Sunday, July 27, 2008

Navy, Marine Corps conference focuses on disabling stresses of war

From the North County Times in southern California:

Confronted with rising rates of suicide and post-traumatic stress disorder among Iraq and Afghanistan veterans, hundreds of Marine and Navy officers meet in San Diego next month to address ways to limit war-born physical and psychological damage.

The officers, along with military and civilian medical specialists, are meeting Aug. 12-14 at the Manchester Grand Hyatt to discuss the latest treatments for troops suffering as result of their combat experience.

The conference also will focus on the children and spouses of troops who have been disabled by post-traumatic stress and traumatic brain injury.

In its first-ever such conference last year, Marine Corps leaders vowed to eliminate an institutional mind--set that prevented some troops from seeking help for stress-related problems.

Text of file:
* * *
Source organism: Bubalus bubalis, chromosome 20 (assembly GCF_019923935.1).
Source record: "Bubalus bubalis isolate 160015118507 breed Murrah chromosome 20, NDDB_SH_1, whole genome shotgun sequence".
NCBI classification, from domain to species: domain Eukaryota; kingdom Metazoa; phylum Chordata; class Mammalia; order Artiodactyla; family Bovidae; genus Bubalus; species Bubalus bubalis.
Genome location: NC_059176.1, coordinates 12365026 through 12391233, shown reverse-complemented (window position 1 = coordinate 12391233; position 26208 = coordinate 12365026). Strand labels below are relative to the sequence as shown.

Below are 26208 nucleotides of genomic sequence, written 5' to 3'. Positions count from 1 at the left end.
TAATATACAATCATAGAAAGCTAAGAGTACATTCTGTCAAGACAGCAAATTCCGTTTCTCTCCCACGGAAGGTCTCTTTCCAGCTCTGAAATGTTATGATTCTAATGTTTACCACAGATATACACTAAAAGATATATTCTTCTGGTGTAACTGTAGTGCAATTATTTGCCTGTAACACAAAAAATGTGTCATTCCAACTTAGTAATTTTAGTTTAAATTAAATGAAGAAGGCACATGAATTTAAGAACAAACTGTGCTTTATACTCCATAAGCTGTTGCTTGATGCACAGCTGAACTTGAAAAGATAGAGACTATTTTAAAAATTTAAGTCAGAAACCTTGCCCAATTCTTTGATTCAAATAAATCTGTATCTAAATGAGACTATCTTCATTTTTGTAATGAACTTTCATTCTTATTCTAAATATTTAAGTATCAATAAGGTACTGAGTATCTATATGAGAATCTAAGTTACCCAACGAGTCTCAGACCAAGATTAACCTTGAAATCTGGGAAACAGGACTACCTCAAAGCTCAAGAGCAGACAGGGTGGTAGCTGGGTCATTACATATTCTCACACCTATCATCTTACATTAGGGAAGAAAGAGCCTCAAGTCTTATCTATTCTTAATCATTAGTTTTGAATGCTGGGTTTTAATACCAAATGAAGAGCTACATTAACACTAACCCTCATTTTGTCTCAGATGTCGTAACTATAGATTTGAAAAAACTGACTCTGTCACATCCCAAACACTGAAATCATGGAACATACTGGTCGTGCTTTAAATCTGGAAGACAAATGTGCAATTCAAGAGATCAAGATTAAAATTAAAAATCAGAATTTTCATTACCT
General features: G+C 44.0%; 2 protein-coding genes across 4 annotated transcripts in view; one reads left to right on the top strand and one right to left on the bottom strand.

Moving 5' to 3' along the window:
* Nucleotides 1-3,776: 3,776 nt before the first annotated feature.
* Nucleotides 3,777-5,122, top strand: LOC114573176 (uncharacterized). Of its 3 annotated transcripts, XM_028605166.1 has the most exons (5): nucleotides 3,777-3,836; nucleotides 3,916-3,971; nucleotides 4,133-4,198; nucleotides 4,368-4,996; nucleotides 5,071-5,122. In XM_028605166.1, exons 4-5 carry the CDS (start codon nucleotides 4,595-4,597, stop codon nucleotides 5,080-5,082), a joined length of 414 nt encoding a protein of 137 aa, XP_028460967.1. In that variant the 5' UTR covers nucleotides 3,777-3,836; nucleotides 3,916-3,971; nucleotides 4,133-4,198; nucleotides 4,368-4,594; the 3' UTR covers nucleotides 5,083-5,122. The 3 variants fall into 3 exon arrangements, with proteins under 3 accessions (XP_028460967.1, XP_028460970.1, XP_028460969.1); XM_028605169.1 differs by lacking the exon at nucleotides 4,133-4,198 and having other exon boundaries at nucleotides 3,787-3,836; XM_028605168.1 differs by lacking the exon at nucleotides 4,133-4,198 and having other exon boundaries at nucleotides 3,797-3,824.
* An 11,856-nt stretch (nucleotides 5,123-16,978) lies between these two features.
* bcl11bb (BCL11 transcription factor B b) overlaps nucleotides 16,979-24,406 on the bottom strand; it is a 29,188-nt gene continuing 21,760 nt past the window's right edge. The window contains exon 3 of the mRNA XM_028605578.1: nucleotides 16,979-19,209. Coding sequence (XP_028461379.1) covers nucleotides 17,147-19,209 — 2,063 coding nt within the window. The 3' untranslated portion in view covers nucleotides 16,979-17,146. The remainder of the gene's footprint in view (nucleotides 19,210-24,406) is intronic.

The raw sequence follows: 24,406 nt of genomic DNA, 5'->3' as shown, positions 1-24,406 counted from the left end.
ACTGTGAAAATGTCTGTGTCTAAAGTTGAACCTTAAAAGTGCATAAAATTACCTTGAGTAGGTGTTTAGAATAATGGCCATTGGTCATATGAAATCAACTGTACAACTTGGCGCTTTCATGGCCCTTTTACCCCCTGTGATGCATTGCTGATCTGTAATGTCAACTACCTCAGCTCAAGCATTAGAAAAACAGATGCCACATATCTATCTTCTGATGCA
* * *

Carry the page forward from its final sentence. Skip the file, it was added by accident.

This year's "Combat Operational Stress Control Conference" includes updates on what service leaders have done in the months since last year's inaugural symposium in Washington.

The effort comes as rates of suicide and post-traumatic stress disorder among Marines continue to rise, nearly seven years after the invasion of Afghanistan and more than five years after the invasion of Iraq. Through June of this year, 25 Marines have committed suicide, a pace that would surpass the rate of 16.5 suicides per 100,000 troops reported by the service in 2007.

From 1996 through 2006, the suicide rate per 100,000 troops was 14.3 percent.

Between March 2003 and April 2007, the Marine Corps diagnosed 5,714 cases of post-traumatic stress disorder, according to figures provided by the service. And in April, the Rand Corporation released a study contending that nearly 20 percent of all service members ---- approximately 300,000 troops ---- have reported suffering from symptoms of post-traumatic stress disorder or major depression.